Zari in Gharchola

Zari (the popular golden thread-weaving) is an integral part of every Gharchola creation. The gold-coloured threads are woven along with cotton/gaji silk/silk-blend yarn to create the wonderful characteristic grid-pattern. Each box in the grid of Gharchola has a Zari border. It may be thin or thick, as per the design, but it is always there. The final finish of the Zari may be a burnished gold or a muted, antique gold. Zari weaving is also done along the saree palav (pallu) and often on the borders. In ancient times, weavers used real gold threads to craft Zari for precious Gharcholas, which used to be extremely expensive. However, these days real silver yarn/threads are used in the real Zari. Purest Gharcholas are still made in real Zari.

Pure mulberry silk is quite vulnerable, and thus would not withstand the multiple tying and dyeing process. Despite this, a handful of Gharcholas are made in silk too, but in such sarees, embroidered embellishments are the focal point (and not Bandhani). A Gharchola Saree with a real Zari is way more expensive than the commonly used Copper Zari. Platic Zari is also often used, nowadays, as it reduces the cost significantly. Real Zari, however, is quite sought after, as it has an heirloom value, and is also more resilient. These Gharcholas are preserved as lovingly as the wedding jewels. However, they are an investment, and may also be sold off, in dire times.

How is a Gharchola crafted?

Traditionally, Gharcholas are made on the handloom. However, these days Gaji Silk Gharcholas are available avidly, and these often are not handloom crafted. In the original process, Gharchola saree is first woven using fabric and Zari threads to create the grid/ chequered pattern, thus producing a beautiful Zari checks saree.

This base is then tied in such a way that each single box has a Bandhani motif. The saree is then dyed. Once embellished with Bandhani patterns, Gharchola is decorated further with intricate, hand embroidery. Sometimes, extra borders (bhrat) and pallu in green colour are also attached to the original Gharchola.

The Grid Pattern

Gharcholas have a characteristic chequered pattern.These patterns are formed in many permutations. But, the most popular ones are 9, 12 and 52 squares’ patterns. While 12 squared grids are famously called –bar bhag, the 52 squared ones are known as - bavan bhag. Each check or box in the Gharchola is tied and dyed to create Bandhani patterns. The same dot Bandhani pattern that is used in one check is often repeated in every single block, through the Gharchola! Or the repetition is strategic. This is then dyed in colour red/ maroon/scarlet.

In original Gharcholas, there is no separate coloured pallu or border. There is Zari, but the entire saree remains in one colour. In contemporary Gharcholas, though, Pallus, generally in various shades of greens, are woven and attached separately. Once the Gharchola is made, the embellishments and embroideries are done on grids, borders and palav. Usually hand embroidery is done to decorate a gharchola.

Resplendent Reds

Gharcholas are typically crafted in the auspicious colour red and its many variants. Hindu and Jain communities avidly use Gharchola. They hold red, the colour of vermilion, in high esteem, with regard to weddings. All possible shades of red are used in Gharcholas - from the deepest, jewel-toned maroons to sizzling reds, scarlets, fuchsia, pinks and rani pink.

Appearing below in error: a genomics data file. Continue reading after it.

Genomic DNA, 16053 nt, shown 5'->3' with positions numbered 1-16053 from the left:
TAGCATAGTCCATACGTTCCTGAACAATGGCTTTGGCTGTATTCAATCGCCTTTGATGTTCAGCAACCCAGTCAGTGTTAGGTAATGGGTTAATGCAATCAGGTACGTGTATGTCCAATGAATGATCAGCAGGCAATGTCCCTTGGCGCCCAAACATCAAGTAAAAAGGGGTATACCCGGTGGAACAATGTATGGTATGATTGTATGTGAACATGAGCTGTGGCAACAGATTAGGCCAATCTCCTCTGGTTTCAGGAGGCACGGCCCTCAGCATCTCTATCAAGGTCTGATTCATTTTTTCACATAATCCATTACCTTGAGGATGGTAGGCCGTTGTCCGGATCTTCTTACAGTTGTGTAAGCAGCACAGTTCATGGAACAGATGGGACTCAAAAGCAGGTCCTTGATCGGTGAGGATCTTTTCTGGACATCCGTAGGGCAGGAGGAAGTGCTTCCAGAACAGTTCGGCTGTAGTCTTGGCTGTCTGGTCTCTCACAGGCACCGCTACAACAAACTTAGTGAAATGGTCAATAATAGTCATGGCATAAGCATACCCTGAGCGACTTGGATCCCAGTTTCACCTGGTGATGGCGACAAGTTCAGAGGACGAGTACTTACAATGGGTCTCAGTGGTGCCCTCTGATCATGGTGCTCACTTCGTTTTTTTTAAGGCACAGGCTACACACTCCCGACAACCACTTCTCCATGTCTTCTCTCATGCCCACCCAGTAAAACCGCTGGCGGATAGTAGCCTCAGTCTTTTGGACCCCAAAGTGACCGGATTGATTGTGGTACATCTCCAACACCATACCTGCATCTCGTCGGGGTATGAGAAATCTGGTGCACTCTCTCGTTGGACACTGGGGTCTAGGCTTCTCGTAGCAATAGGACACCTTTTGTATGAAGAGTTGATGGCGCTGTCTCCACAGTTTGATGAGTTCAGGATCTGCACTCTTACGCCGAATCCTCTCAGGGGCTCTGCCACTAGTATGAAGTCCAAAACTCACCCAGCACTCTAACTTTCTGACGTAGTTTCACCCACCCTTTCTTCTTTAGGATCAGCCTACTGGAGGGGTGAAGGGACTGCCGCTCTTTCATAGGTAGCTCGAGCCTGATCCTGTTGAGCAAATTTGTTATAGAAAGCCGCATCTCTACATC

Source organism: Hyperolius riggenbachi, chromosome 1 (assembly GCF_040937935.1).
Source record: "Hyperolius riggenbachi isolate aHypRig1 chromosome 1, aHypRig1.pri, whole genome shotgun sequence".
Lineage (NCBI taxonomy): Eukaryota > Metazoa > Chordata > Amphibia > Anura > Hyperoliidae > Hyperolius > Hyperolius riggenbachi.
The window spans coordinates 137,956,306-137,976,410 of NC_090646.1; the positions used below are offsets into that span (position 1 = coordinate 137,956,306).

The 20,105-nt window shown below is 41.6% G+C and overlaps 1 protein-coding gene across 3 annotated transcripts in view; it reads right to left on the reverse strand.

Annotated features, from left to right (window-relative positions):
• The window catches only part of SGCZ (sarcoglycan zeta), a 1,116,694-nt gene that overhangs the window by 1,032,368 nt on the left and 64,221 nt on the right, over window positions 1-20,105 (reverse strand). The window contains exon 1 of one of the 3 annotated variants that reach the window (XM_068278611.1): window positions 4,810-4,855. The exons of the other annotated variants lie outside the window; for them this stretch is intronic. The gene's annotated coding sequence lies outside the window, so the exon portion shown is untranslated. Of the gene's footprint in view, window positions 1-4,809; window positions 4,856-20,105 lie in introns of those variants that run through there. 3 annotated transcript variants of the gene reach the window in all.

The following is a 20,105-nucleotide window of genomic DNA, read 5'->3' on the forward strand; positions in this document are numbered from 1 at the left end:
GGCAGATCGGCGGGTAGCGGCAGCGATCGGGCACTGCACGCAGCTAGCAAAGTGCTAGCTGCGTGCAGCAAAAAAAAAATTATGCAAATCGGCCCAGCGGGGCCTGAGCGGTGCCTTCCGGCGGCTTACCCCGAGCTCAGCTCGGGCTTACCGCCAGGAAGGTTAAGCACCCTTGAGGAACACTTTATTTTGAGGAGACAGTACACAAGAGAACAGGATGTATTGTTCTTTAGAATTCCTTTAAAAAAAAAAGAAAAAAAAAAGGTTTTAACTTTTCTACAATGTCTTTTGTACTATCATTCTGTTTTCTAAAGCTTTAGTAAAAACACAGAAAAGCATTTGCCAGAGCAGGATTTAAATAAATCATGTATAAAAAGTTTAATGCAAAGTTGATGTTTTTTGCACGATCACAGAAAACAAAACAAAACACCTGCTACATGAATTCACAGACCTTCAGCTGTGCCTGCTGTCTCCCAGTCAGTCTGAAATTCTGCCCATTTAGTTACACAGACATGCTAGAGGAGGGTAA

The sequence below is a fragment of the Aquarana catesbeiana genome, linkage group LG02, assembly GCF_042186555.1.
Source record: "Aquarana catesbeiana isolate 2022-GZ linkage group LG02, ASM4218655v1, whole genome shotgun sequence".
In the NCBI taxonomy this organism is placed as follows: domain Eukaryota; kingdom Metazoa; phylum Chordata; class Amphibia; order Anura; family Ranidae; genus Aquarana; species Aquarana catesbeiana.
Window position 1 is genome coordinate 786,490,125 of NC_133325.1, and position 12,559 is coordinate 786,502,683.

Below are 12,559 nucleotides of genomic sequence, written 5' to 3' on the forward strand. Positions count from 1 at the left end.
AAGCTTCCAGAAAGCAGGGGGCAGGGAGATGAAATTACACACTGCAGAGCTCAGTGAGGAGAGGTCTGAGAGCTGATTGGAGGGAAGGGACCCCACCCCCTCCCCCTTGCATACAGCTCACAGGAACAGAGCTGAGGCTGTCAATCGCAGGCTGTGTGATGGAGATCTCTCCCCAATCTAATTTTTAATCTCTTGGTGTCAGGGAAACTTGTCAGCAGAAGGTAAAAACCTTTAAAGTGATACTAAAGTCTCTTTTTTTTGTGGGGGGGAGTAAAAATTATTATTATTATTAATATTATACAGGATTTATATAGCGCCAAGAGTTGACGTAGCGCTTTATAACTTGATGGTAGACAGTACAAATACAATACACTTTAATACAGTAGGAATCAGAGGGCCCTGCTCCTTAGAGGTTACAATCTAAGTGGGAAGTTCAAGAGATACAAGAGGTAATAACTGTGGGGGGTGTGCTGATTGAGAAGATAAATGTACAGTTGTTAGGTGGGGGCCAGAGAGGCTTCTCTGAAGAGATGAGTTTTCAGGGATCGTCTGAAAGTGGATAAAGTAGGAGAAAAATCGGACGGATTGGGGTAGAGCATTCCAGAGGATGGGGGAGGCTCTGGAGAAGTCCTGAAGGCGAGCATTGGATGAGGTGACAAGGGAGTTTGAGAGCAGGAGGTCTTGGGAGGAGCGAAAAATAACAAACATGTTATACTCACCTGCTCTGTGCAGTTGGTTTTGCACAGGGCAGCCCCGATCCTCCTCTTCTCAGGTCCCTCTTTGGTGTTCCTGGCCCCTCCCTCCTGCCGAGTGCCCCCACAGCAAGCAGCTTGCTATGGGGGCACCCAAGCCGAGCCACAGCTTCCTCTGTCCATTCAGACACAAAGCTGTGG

Many modern brides wear variations of traditional Gharcholas. These may or may not have the characteristic grid-pattern of Gharcholas, but have a red-toned based, embellished with a variety of embroideries.

Gorgeous Greens

The color green signifies growth, prosperity, new life and fertility. Hence, Gharchola’s other colour is green. Though, deeper greens, jungle greens, bottle green and leaf green are the most used varieties, you will also come across greens of all shades and tints.

Yellow is also frequently used in Gharcholas, as a substitute for greens. Nowadays, Gharcholas are also crafted in different color combinations, likeorange and red, pink and purple, yellow and green etc.

The Embellishments

Woven gold motifs of Zari, Zari borders along the saree and every grid are traditional embellishments in Gharchola. Apart from these, embroidery done in diamond, cut-dana, Zardozi, gota-patti is also used in Gharcholas. Opulent and lustrous gharcholas are also decorated with semi-precious stones, sequins and shells.

Hand-made motifs of lotus, parrots, other birds, peacocks, elephants, human figurines, dots etc. are made in squares, on the borders and in the pallu of a Gharchola.
Phulawari – When the flora motifs - trees, leaves, flowers - pre-dominate the gharchola, the design is known as a Phulwari (Garden).
Shikari – Predominant fauna motifs on the Gharchola checks give the name Shikari(hunter) to the design. These designs depict jungles and hunting scenes. Human figures also appear in these patterns.


Apart from Khambat, Gharcholas are often made in the Jamnagar area of Gujarat. The water quality is considered suitable for the dying process of these silks, as reds are said to emerge extra vibrant in this water. Surat, Rajkot and Surendranagar district are other popular locations for Gharchola manufacturing.
Two kinds of silk threads are used for making these intricate weaves. The raw materials are procured from Banagalore (for silk) and Surat (for Zari).
The bandhani process on Gharcholas are traditionally done by the traditional Bandhani workers in the Kutch region of Gujarat.
The Gharchola of Saurashtra region in Gujarat and other cities (of Gujarat) are different in tastes and styles.